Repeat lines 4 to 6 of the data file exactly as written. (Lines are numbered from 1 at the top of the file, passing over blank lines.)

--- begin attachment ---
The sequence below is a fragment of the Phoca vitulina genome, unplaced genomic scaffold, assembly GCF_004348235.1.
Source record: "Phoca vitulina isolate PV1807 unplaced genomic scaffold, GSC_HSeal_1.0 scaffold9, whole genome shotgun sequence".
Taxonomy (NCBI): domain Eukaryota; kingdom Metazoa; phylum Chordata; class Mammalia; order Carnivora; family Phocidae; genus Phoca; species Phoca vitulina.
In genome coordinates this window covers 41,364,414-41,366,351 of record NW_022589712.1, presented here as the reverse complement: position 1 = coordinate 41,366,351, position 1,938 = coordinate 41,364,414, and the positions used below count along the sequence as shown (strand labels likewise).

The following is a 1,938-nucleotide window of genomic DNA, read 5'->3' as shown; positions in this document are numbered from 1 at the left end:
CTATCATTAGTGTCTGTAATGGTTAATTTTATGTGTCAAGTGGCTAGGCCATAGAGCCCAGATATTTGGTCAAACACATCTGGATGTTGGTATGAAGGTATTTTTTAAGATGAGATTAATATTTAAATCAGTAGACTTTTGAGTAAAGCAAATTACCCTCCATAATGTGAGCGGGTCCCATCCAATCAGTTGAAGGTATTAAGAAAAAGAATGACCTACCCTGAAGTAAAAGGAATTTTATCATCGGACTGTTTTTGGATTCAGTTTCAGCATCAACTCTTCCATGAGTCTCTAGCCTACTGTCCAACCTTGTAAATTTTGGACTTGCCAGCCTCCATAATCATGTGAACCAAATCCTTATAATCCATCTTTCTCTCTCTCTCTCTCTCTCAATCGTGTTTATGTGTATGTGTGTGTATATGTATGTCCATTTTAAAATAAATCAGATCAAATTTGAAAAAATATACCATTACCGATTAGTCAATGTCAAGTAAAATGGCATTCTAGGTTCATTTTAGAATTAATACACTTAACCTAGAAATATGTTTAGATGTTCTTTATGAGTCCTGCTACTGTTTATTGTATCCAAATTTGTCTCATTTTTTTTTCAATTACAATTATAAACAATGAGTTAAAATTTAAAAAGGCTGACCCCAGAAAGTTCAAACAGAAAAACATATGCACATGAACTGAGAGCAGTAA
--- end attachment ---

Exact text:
In genome coordinates this window covers 41,364,414-41,366,351 of record NW_022589712.1, presented here as the reverse complement: position 1 = coordinate 41,366,351, position 1,938 = coordinate 41,364,414, and the positions used below count along the sequence as shown (strand labels likewise).

The following is a 1,938-nucleotide window of genomic DNA, read 5'->3' as shown; positions in this document are numbered from 1 at the left end:
CTATCATTAGTGTCTGTAATGGTTAATTTTATGTGTCAAGTGGCTAGGCCATAGAGCCCAGATATTTGGTCAAACACATCTGGATGTTGGTATGAAGGTATTTTTTAAGATGAGATTAATATTTAAATCAGTAGACTTTTGAGTAAAGCAAATTACCCTCCATAATGTGAGCGGGTCCCATCCAATCAGTTGAAGGTATTAAGAAAAAGAATGACCTACCCTGAAGTAAAAGGAATTTTATCATCGGACTGTTTTTGGATTCAGTTTCAGCATCAACTCTTCCATGAGTCTCTAGCCTACTGTCCAACCTTGTAAATTTTGGACTTGCCAGCCTCCATAATCATGTGAACCAAATCCTTATAATCCATCTTTCTCTCTCTCTCTCTCTCTCAATCGTGTTTATGTGTATGTGTGTGTATATGTATGTCCATTTTAAAATAAATCAGATCAAATTTGAAAAAATATACCATTACCGATTAGTCAATGTCAAGTAAAATGGCATTCTAGGTTCATTTTAGAATTAATACACTTAACCTAGAAATATGTTTAGATGTTCTTTATGAGTCCTGCTACTGTTTATTGTATCCAAATTTGTCTCATTTTTTTTTCAATTACAATTATAAACAATGAGTTAAAATTTAAAAAGGCTGACCCCAGAAAGTTCAAACAGAAAAACATATGCACATGAACTGAGAGCAGTAA